At Get Cyber Safe, our goal is to make cyber security easy and simple for all Canadians. We believe that with the right advice and guidance, anyone can take control of their cyber safety. This blog post may be especially useful for older adults, who we define as Canadians over the age of 50, but we believe that the information could help anyone at any age, in any stage in their cyber security journey.
Cyber criminals are keeping finding new and creative ways to steal from Canadians. All Canadians are at risk of being victimized by any cyber scam, but older adults are sometimes specifically targeted by certain cyber criminals. Here are some common scams that older adults need to watch out for and tips on how to protect themselves.
Looking for love online is made easier with the help of dating websites. But sometimes, profiles are just too good to be true with people using a fake account to trick you. Romance scams often happen when a cyber criminal creates a fake profile on a dating website in hopes of taking advantage of someone looking for a personal connection.
To avoid getting scammed, be careful about what personal information you share on dating sites. If someone asks for unusual or sensitive personal information, like your SIN or mother’s maiden name, block them. Never send money to anyone you have only met online, even if they have a convincing reason why they ‘need’ it. Report suspicious behaviour to the respective dating site right away.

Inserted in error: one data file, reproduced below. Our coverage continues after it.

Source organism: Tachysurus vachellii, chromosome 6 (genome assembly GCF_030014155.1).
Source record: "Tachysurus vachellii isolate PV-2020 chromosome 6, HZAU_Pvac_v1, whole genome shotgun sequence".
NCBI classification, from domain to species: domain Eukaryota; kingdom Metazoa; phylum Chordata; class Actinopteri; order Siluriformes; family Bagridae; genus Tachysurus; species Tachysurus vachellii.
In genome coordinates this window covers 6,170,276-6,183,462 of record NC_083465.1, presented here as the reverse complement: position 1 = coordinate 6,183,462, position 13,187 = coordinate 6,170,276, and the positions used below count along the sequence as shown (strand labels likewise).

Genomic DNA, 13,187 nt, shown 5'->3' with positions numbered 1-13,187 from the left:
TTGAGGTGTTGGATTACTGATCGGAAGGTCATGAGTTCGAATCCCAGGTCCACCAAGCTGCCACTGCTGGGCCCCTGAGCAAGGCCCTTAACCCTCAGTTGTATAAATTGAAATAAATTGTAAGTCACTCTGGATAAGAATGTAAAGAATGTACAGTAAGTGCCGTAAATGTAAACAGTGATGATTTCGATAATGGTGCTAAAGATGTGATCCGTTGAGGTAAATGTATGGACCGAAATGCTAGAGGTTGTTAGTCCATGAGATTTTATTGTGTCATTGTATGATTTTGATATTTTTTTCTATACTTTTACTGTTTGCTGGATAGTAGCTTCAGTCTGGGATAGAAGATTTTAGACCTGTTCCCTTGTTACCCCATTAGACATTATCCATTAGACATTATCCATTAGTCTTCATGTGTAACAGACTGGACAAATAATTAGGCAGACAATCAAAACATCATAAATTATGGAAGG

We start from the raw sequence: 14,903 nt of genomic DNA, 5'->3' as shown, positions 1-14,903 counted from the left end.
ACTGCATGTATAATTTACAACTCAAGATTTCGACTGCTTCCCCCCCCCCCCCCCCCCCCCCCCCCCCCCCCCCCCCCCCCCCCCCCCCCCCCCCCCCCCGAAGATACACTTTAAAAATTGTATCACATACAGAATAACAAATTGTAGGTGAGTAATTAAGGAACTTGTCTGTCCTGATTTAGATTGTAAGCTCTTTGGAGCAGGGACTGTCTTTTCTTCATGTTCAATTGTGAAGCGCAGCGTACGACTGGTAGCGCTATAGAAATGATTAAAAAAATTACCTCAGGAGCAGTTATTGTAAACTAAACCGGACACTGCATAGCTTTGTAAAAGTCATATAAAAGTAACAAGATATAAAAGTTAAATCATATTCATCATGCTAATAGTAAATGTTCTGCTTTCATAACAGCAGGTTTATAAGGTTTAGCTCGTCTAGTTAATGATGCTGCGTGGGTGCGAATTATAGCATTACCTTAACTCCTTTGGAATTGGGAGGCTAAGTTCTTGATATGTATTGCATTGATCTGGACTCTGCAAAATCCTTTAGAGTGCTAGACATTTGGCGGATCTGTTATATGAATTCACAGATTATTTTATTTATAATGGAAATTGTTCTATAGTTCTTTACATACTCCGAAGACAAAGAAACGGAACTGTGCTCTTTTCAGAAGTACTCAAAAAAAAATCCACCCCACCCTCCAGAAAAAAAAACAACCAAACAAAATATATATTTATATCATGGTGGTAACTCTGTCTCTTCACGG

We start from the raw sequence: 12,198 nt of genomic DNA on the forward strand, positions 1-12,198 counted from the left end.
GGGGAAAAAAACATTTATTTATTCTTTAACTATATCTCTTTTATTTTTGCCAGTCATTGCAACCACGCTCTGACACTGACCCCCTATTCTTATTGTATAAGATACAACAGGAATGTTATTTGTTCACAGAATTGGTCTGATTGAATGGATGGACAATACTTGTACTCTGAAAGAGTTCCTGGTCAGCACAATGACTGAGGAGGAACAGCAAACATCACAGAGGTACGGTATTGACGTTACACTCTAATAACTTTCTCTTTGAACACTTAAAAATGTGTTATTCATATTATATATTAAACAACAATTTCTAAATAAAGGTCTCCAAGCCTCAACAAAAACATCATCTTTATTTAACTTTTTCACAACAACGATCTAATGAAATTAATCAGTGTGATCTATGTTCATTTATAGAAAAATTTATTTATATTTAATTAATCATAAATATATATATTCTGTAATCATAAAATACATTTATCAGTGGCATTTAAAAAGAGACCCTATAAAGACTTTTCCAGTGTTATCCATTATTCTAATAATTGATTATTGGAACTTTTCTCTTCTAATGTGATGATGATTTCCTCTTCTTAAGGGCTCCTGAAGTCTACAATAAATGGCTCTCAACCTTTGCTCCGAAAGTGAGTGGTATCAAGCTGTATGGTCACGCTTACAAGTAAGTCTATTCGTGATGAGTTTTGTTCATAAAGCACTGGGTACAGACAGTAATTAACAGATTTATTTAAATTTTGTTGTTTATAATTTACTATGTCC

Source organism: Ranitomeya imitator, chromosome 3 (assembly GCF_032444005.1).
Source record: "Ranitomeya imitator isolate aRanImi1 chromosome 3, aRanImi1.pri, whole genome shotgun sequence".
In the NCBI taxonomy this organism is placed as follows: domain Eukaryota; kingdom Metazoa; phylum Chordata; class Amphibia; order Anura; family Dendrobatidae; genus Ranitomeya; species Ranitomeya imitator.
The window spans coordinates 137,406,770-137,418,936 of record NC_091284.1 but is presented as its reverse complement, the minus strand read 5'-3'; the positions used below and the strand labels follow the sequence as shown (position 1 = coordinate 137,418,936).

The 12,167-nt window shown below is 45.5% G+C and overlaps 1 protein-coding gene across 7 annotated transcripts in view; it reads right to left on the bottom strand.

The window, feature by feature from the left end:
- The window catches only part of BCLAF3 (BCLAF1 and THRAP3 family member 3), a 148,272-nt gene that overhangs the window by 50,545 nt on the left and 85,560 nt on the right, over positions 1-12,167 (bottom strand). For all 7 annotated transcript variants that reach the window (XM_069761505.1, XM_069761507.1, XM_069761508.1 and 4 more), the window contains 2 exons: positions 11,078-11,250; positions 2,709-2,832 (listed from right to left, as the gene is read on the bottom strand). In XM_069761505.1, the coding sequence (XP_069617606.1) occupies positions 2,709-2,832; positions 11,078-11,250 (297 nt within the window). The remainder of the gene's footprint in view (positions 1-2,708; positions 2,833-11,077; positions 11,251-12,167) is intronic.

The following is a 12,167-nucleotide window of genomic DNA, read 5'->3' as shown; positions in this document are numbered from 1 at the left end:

Tech support scam
Have you ever received an email from a company asking for your personal information so they can ‘fix your device’? Well, you’re not the only one. Situations like these are common and, unfortunately, they’re getting harder to recognize. They are called tech support scams.
Cyber criminals pretend to be from well-known companies and say they found a problem with the device you’re using and ask for remote access to fix it. Do not give them any information. If they are calling you, hang up. And if they are contacting you through email, delete it and never click on any links or open any attachments. If a pop-up window appears asking you to grant remote access, close it immediately. Never give remote access to your computer in response to this type of notice or warning. If you are unsure, contact your internet service provider. No reputable tech company will contact you to repair your device unless you have already contacted them first.
It is important to be cautious with threatening or urgent messages that demand you act right now or face consequences (for example, messages stating that you need to fix your device right now or you’ll lose your data forever). This is a common sign of phishing scams, which occur when a cyber criminal tries to trick you into sharing personal or sensitive information, and is used to scare you into action.
This scam often begins with a phone call or email from a ‘family member’ in trouble who needs you to send them money or personal information now. They may claim to be your grandchild who is going to get arrested unless you send them cryptocurrency right away. This scam is created by cyber criminals who target older adults to steal from them by exploiting their love for their families.
Beware of any unexpected phone calls or messages from people claiming to be a loved one (like your grandchild). Ask yourself whether your loved one would actually need what they’re asking you for and whether they would contact you in this way to get it. Reach out to the loved one through another medium like calling them directly or messaging them on another social media platform to confirm the request. Do not feel rushed to act right away. Even in an emergency, your real loved ones would want you to be cautious and think it through!
With scams sometimes targeting older adults directly, it’s important to stay vigilant in order to stay secure online. If you or anyone you know has been the victim of cybercrime or fraud, report it to the Canadian Anti-Fraud Centre.